species being of a more roving disposition may, occasionally,
be detected within our limits. The wood duck, once a
breeder within the District, now nests only in the more
secluded parts of nearby stream valleys, but still occurs
within the District during migration. These species have
been driven away, either by direct persecution by man, or
by the destruction of habitats essential to their welfare.
Another bird, the black-throated bunting or dick-cissel, has
departed for reasons of its own. Much territory here is
suited to its needs, but the bird has withdrawn from much
of its former eastern range, including the District of Colum-
bia. On the other hand, certain species have become more
common in recent years. Among them we may mention the
crow blackbird, orchard oriole, Cape-May warbler, butcher-
bird, robin, and the mockingbird. To replace the lost black-
throated bunting another finch, Bachman's sparrow, is
gradually occupying this region as a breeding home. The

"Washington Described, 1861, p. 27.

»In the National Museum is a specimen of prairie chicken that was
taken in the Custls Spring marsh March 13, 1885. This isolated occurrence
is rather mysterious.



Digitized by VjOOQIC



Natural History of District of Columbia — McAtee 49

starling, a new-comer, sometimes abundant in winter, has
also begun to nest in small numbers.

The English sparrow was introduced into Washington in
1871. The following contemporaneous account of the matter
may not be entirely pleasing to those who have had dis-
agreeable experience with this hardy little stranger. "A
flock of imported sparrows was set at liberty in the public
grounds in 1871, for the destruction of insects. Each year
new cages are placed in the trees for the accommodation of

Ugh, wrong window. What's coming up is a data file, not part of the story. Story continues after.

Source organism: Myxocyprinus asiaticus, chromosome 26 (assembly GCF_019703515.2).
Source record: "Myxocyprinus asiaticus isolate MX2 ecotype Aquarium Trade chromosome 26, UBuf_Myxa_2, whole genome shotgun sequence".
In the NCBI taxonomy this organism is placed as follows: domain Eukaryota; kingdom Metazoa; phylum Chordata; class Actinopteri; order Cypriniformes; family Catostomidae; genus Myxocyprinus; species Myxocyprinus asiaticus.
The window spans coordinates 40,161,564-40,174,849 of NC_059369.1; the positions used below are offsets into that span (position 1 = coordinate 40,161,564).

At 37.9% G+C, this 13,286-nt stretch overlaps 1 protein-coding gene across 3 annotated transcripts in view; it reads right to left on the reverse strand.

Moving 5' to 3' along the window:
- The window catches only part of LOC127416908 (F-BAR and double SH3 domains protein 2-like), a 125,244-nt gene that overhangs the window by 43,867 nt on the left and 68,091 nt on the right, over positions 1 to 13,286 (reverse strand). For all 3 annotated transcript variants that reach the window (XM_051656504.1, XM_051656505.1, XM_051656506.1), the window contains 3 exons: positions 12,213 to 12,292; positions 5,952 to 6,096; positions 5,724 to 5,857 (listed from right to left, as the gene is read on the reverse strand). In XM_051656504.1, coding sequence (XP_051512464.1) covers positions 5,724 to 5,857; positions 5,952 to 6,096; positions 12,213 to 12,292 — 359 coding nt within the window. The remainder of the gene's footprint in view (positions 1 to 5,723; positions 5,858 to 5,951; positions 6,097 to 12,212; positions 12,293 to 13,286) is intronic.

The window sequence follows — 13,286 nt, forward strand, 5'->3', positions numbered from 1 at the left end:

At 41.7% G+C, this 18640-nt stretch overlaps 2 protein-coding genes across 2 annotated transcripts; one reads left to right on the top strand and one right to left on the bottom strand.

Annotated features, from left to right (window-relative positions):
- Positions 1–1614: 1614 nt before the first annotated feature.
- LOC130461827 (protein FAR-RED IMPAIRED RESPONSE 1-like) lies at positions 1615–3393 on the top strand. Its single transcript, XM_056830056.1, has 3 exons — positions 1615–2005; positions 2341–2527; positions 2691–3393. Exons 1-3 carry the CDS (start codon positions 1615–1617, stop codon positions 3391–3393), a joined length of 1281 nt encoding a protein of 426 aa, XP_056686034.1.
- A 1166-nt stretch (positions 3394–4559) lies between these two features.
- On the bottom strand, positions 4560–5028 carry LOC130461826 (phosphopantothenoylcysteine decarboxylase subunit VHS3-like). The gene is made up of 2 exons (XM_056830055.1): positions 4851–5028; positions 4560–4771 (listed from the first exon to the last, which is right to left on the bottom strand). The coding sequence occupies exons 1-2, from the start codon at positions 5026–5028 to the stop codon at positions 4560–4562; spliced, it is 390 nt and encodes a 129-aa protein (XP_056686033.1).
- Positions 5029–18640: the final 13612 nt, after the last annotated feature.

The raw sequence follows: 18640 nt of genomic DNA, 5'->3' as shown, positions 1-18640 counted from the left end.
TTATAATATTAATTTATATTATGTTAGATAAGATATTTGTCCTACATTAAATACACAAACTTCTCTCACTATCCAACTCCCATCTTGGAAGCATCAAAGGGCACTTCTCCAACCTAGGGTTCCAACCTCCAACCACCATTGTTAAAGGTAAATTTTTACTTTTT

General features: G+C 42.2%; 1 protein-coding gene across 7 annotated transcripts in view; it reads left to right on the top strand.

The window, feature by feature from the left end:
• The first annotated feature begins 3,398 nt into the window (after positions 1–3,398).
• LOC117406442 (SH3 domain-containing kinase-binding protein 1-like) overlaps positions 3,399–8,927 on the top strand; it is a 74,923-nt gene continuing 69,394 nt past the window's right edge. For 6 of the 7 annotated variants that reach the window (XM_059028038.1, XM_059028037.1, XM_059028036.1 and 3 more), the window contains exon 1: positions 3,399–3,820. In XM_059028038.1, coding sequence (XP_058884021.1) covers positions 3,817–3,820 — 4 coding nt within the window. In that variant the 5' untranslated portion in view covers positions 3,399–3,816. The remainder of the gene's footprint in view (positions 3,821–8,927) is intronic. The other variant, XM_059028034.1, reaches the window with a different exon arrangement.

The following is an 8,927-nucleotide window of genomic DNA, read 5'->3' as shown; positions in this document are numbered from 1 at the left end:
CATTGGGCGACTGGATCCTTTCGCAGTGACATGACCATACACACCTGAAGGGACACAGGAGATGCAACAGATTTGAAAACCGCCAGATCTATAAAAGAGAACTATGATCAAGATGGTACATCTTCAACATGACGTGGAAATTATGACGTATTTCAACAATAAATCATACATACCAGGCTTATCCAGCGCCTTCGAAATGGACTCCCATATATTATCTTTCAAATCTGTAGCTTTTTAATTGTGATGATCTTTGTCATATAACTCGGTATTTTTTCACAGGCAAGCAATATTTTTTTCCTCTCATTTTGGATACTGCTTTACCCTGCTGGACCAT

their increased numbers. These useful birds are fed regu-
larly every morning during the winter in Franklin, Lafay-
ette and other squares." '^

The first list of birds of the District of Columbia, that has
so far come to light was published by David Baillie Warden
in 1816. (See bibliography below.) It contained 32 species, '
among them the passenger pigeon, now extinct, and the
snowy owl, a rare bird here.

The beginning of the modem series of lists is that of
Goues and Prentiss of 1861. It contains 225 species. Jouy
increased this to 230 in 1875, and to 240 in 1877. The second
edition of Goues and Prentiss's work in 1883 contained 248
species. No other list appeared during the next 15 years,
in which period a number of additions to the District
avifauna were noted, the total number of species reaching
284 (See bibliography) as recorded by Eichmond in 1898.
This number is increased by one in Gooke's list of 1908, which
omits one living species listed by Richmond, the true total,
therefore, being 286. The introduced starling (Sturnus
vulgaris) f^which has been seen in numbers in and about the
District since 1913 (a number breeding in 1917), is a species
not included in any of the published lists. The European
skylark and white-rumped sandpiper also have been recently
observed. As noted in previous pages, the ivory gull,
trumpeter swan, and white ibis are additional species which